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Todd Frazier apologizes to Jacob deGrom because Mets didn’t provide run support again

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Earlier, Craig wrote about yet another great start from Mets pitcher Jacob deGrom that went to waste against the Braves on Wednesday afternoon. deGrom allowed only one run on seven hits with no walks and seven strikeouts in seven innings, but took the loss as the Mets fell 2-0 and were limited to a measly two hits on the afternoon. deGrom is now 4-2 with a league-best 1.55 ERA over 14 starts.

While deGrom has been the pitcher of record, the Mets have scored a total of 31 runs across his 14 starts, an average of 2.2 runs of support per start. He has received two or fewer runs of support in seven of his last eight starts.

deGrom’s lack of run support sticks out because he has pitched so well but hasn’t been rewarded with the W’s, which are sadly still relevant when fans and pundits discuss the best pitchers in the game. As a result, Todd Frazier felt bad enough to apologize to deGrom after Wednesday afternoon’s loss, Mike Puma of the New York Post reports. Frazier said, “I told [deGrom] after the game: ‘Dude, I am sorry.’ I don’t know what’s going on. I don’t know why we’re not producing for him.”

As Puma points out, it’s not just deGrom the Mets’ offense isn’t backing. The club has scored two runs or fewer in nine of its last 11 games. Unsurprisingly, the club has lost nine of its last 11 games.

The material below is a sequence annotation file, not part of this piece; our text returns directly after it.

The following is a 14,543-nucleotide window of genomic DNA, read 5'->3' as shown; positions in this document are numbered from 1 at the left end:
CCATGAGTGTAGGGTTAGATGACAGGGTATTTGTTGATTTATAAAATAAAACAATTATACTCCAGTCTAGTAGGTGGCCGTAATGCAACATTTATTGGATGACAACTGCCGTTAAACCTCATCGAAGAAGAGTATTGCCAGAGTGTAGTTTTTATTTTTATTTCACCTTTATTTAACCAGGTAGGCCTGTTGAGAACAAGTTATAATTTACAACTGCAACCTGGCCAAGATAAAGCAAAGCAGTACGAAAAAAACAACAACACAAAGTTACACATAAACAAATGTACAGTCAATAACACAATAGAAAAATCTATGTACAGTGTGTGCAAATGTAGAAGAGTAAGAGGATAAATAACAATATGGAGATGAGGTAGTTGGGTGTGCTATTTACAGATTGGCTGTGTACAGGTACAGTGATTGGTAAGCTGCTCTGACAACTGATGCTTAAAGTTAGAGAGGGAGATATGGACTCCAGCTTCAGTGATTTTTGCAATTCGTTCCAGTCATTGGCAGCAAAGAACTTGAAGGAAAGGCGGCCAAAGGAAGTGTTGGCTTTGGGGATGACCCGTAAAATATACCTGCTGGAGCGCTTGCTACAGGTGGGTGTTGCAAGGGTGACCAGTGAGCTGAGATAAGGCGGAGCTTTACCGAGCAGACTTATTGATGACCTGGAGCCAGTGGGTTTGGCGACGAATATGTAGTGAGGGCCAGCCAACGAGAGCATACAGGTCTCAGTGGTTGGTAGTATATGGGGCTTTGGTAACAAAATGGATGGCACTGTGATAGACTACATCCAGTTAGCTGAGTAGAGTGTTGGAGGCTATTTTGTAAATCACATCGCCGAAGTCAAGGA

Frazier didn’t have to apologize to deGrom because it’s not like the club is choosing not to score runs for him. They’re just not hitting and the team has had to deal with injuries to key players like Yoenis Cespedes. But deGrom can be affected materially from the lack of run support as it may have an affect on whether or not he’s an All-Star and whether or not he’s a Cy Young winner, both of which could also affect how much money he makes going forward. The soon-to-be 30-year-old has two more years of arbitration eligibility remaining. Frazier, who’s been through arbitration and free agency, almost certainly understands this and that’s why he chose to apologize to deGrom.

Report: Joe Girardi withdraws from consideration as Reds’ next manager

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Former Yankees skipper Joe Girardi has reportedly withdrawn his name for consideration in the Reds’ managerial search, according to a report from Ken Rosenthal of The Athletic. Per Rosenthal, Girardi was considered the frontrunner for the position, but elected to keep his current gig as an MLB Network analyst for the foreseeable future.

The 54-year-old skipper holds a lifetime 988-794 record in 11 years with the Marlins and Yankees. He cut his teeth on the Marlins’ 2006 season, during which the team skidded to a fourth-place finish in the NL East, then helped the Yankees to 10 consecutive winning records and a World Series title. While Mark Feinsand of MLB.com adds that Girardi “absolutely wants to manage again,” it’s unclear when and with whom he might choose to do so.

Without Girardi, the Reds still have several candidates left in play, not the least of whom is retired MLB third baseman David Bell. Bell previously served as the Reds’ Double-A and Triple-A manager from 2008-2012 and racked up a cumulative 227-332 record during that span. His resume also includes several coaching positions with the Cubs and Cardinals, and most recently, a role as VP of player development for the Giants in 2018. As Rosenthal points out, however, the 46-year-old coach is hardly a lock for a managerial spot with the Reds, as he’s also made a strong impression on the Blue Jays, Rangers, and Giants this fall.